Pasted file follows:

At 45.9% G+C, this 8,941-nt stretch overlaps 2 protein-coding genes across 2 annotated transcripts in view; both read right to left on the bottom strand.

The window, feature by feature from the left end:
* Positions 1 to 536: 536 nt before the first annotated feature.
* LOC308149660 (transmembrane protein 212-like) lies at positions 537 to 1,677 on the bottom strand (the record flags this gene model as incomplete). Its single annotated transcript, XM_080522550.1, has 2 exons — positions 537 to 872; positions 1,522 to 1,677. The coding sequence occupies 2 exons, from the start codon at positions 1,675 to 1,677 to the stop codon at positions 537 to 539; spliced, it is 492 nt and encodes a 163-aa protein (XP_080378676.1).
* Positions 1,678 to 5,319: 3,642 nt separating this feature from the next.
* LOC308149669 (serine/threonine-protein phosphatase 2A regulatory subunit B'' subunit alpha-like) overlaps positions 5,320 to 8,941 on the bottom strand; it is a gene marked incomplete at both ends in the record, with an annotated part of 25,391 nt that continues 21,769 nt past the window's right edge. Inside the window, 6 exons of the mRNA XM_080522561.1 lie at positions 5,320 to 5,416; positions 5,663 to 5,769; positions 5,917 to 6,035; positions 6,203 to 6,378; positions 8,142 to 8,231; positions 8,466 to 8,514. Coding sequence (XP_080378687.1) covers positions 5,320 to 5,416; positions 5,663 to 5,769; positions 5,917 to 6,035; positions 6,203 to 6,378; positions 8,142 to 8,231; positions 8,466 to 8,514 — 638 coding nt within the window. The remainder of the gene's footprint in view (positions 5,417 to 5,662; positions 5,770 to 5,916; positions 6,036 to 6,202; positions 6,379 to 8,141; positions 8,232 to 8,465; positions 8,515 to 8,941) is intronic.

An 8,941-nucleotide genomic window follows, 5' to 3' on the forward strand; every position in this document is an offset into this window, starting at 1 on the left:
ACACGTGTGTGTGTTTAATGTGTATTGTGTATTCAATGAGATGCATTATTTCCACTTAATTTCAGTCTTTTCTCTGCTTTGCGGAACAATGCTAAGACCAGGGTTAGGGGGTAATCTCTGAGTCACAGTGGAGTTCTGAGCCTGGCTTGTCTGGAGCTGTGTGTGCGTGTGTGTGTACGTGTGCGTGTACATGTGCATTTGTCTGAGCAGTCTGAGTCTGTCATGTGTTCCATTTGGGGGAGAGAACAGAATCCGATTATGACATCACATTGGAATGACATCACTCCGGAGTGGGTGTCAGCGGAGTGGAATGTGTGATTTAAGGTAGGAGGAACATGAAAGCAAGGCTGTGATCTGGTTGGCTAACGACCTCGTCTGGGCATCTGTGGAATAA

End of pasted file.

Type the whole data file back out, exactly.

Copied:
At 45.9% G+C, this 8,941-nt stretch overlaps 2 protein-coding genes across 2 annotated transcripts in view; both read right to left on the bottom strand.

The window, feature by feature from the left end:
* Positions 1 to 536: 536 nt before the first annotated feature.
* LOC308149660 (transmembrane protein 212-like) lies at positions 537 to 1,677 on the bottom strand (the record flags this gene model as incomplete). Its single annotated transcript, XM_080522550.1, has 2 exons — positions 537 to 872; positions 1,522 to 1,677. The coding sequence occupies 2 exons, from the start codon at positions 1,675 to 1,677 to the stop codon at positions 537 to 539; spliced, it is 492 nt and encodes a 163-aa protein (XP_080378676.1).
* Positions 1,678 to 5,319: 3,642 nt separating this feature from the next.
* LOC308149669 (serine/threonine-protein phosphatase 2A regulatory subunit B'' subunit alpha-like) overlaps positions 5,320 to 8,941 on the bottom strand; it is a gene marked incomplete at both ends in the record, with an annotated part of 25,391 nt that continues 21,769 nt past the window's right edge. Inside the window, 6 exons of the mRNA XM_080522561.1 lie at positions 5,320 to 5,416; positions 5,663 to 5,769; positions 5,917 to 6,035; positions 6,203 to 6,378; positions 8,142 to 8,231; positions 8,466 to 8,514. Coding sequence (XP_080378687.1) covers positions 5,320 to 5,416; positions 5,663 to 5,769; positions 5,917 to 6,035; positions 6,203 to 6,378; positions 8,142 to 8,231; positions 8,466 to 8,514 — 638 coding nt within the window. The remainder of the gene's footprint in view (positions 5,417 to 5,662; positions 5,770 to 5,916; positions 6,036 to 6,202; positions 6,379 to 8,141; positions 8,232 to 8,465; positions 8,515 to 8,941) is intronic.

An 8,941-nucleotide genomic window follows, 5' to 3' on the forward strand; every position in this document is an offset into this window, starting at 1 on the left:
ACACGTGTGTGTGTTTAATGTGTATTGTGTATTCAATGAGATGCATTATTTCCACTTAATTTCAGTCTTTTCTCTGCTTTGCGGAACAATGCTAAGACCAGGGTTAGGGGGTAATCTCTGAGTCACAGTGGAGTTCTGAGCCTGGCTTGTCTGGAGCTGTGTGTGCGTGTGTGTGTACGTGTGCGTGTACATGTGCATTTGTCTGAGCAGTCTGAGTCTGTCATGTGTTCCATTTGGGGGAGAGAACAGAATCCGATTATGACATCACATTGGAATGACATCACTCCGGAGTGGGTGTCAGCGGAGTGGAATGTGTGATTTAAGGTAGGAGGAACATGAAAGCAAGGCTGTGATCTGGTTGGCTAACGACCTCGTCTGGGCATCTGTGGAATAA